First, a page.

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The last two years have seen record options-trading volumes, thanks to historic volatility and the rise of mobile brokerages.
If you’re new to options trading — or you’re thinking about getting into it — you might be wondering which strategies are right for you. One simple type of options trade is the covered call.
What is a covered call?
A covered call is an options trading strategy that involves selling (also known as “writing”) call options on a stock you own, in an effort to collect the option premium.
For example, suppose that you own Amazon shares and want to collect passive income from them. Amazon doesn’t pay dividends, but if you sell call options on your shares, and those options go unexercised, you’ll receive a “dividend-like” payment from the sale of the options without having to do anything in return.
Like any other investment strategy, selling a covered call has risks, but it’s generally seen as a conservative strategy favored by investors who are looking to collect more income from their portfolios.
» Need to back up a bit? Check out our primer on call vs. put options.
Covered vs. naked call selling
You don’t necessarily need to own a stock to sell calls on that stock. Doing so without owning the underlying stock is called naked call selling, and is a very risky way of betting against that stock.
For the most part, brokerages only allow experienced investors with margin accounts to sell naked calls because the naked call seller must be able to immediately purchase the underlying stock at the market price and deliver it to the buyer if the trade goes against them.
Selling a covered call, on the other hand, means selling a call on a stock you do own. Selling a covered call doesn’t necessarily mean betting against the underlying stock; it can also be a way of generating additional income from your stock holdings.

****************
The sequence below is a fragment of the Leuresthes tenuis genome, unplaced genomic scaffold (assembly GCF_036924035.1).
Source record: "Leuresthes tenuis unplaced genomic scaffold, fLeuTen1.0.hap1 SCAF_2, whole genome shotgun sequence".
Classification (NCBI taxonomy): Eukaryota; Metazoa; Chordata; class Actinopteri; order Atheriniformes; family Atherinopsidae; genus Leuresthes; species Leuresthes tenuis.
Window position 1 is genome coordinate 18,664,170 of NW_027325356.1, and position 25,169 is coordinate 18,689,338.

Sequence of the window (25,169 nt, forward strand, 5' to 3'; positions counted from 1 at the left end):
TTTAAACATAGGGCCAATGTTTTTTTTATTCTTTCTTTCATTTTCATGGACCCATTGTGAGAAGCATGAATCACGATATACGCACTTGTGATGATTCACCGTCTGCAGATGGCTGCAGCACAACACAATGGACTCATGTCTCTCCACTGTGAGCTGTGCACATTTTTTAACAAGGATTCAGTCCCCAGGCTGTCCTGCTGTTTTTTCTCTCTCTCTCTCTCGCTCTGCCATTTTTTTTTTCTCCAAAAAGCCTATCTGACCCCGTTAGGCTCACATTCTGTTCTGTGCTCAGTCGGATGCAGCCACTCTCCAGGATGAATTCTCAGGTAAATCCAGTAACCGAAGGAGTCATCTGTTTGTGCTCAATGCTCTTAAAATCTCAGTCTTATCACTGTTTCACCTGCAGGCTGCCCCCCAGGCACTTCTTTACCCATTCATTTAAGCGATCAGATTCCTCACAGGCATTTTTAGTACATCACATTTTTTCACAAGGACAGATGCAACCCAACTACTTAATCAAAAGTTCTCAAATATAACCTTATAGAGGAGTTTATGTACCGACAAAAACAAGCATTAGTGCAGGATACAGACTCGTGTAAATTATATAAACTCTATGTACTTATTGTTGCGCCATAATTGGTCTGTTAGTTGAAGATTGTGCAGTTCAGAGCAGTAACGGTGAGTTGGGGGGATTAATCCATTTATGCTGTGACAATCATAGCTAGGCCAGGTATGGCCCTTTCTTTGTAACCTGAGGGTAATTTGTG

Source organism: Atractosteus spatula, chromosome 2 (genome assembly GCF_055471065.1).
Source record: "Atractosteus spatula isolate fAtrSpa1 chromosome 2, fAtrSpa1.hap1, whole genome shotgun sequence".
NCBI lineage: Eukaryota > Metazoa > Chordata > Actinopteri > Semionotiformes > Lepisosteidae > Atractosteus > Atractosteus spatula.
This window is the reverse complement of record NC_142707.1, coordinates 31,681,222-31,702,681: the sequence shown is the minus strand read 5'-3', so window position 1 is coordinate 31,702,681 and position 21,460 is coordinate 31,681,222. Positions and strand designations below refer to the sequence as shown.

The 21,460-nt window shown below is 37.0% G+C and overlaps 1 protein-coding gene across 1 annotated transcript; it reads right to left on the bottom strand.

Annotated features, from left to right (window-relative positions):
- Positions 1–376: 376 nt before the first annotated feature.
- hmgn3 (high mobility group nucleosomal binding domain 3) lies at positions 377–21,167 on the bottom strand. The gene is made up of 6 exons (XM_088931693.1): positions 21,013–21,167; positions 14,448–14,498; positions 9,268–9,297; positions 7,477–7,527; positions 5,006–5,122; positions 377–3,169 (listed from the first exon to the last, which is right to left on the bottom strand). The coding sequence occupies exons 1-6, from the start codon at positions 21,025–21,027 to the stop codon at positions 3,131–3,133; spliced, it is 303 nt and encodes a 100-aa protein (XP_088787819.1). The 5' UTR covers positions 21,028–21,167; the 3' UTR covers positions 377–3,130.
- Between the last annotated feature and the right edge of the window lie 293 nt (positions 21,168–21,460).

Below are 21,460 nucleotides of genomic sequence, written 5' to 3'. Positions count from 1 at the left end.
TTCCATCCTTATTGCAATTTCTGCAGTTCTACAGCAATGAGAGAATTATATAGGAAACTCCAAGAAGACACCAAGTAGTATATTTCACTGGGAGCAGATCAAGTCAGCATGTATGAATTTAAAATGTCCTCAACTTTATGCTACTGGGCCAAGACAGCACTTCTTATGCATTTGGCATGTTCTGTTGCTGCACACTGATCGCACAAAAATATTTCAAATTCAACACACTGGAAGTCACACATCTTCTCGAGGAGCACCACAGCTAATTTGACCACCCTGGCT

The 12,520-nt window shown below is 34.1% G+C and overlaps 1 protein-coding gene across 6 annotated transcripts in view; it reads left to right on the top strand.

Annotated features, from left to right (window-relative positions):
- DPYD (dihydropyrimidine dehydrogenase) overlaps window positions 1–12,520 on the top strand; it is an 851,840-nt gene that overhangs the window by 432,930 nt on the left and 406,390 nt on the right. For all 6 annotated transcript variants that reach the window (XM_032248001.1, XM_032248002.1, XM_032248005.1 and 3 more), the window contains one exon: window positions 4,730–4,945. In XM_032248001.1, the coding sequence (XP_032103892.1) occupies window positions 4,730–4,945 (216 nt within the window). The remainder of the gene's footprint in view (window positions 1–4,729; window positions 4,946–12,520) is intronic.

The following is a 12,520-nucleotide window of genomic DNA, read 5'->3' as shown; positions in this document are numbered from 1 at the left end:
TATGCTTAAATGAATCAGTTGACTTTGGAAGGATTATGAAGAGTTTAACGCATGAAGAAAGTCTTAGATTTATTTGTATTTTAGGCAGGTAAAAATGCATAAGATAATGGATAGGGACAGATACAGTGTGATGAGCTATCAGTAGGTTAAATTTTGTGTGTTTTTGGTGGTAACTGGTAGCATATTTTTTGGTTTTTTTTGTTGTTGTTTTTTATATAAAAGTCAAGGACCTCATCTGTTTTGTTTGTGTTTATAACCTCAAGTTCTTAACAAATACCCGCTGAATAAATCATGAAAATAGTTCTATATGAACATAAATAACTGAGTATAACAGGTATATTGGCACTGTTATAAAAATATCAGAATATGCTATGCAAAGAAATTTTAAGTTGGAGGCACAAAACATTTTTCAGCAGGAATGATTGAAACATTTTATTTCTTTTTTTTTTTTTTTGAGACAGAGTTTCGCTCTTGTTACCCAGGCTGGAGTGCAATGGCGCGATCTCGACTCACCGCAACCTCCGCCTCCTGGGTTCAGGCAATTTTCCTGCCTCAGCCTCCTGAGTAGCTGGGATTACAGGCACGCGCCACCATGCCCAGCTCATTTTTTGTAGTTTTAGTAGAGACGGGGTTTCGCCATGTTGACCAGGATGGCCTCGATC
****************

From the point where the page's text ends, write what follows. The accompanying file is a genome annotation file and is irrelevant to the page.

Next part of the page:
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How does a covered call strategy work?
A covered call strategy typically involves selling out-of-the-money calls (i.e., calls where the strike price is above the market price) on a stock you own.
If the market price stays below the strike price, then you keep the premium — and the stock. The option expires unexercised, and you walk away with free money just for owning the stock.
If the market price goes above the strike price and the buyer exercises the call, then you still keep the premium, but you have to sell the stock to the buyer at the strike price. This sale would typically still be profitable for you — the strike price would generally be more than you paid for the stock — but it would be less profitable than selling at the higher market price.
So, the upside of a covered call strategy is the chance of collecting a premium just for owning a stock. The downside is the chance of missing out on profits above the strike price.
Covered call ETFs
Investors who are interested in covered call strategies but don’t want all the hassle of options trading may want to consider covered call exchange-traded funds.
Covered call ETFs typically invest in a stock index — such as the Nasdaq 100 or the S&P 500 — and then sell calls against that index in an effort to generate additional income.
However, they don’t always accomplish that goal. At the time of publication, some S&P 500 covered call ETFs had lower yields than ordinary S&P 500 ETFs.
Covered call ETFs also typically have higher expense ratios than non-covered-call ETFs tracking the same index.
The bottom line on selling covered calls
In theory, selling covered calls can boost your returns on your stock holdings by generating income from stocks that aren’t rising very fast. But it’s not without risk and may not be a good replacement for conventional buy-and-hold investment strategies.
A 2022 study by the London Business School examined a set of U.S. retail options trades between 2019 and 2021, tracking their average returns across a variety of time horizons. It found that the average retail options trader lost money across every time period studied.
So while it’s possible to make money with options-trading strategies like covered calls, the numbers suggest that most investors don’t.
For comparison, the S&P 500 index has returned an average of about 10% per year for most of the last century. In some years, the index performed better than that, and in other years, it performed worse.
But all of the investors who hold an S&P 500 index fund or ETF over a given time period will earn the same return. And the longer they hold it, the closer their returns will be to that steady 10% annual average.
» Learn more about investing in index funds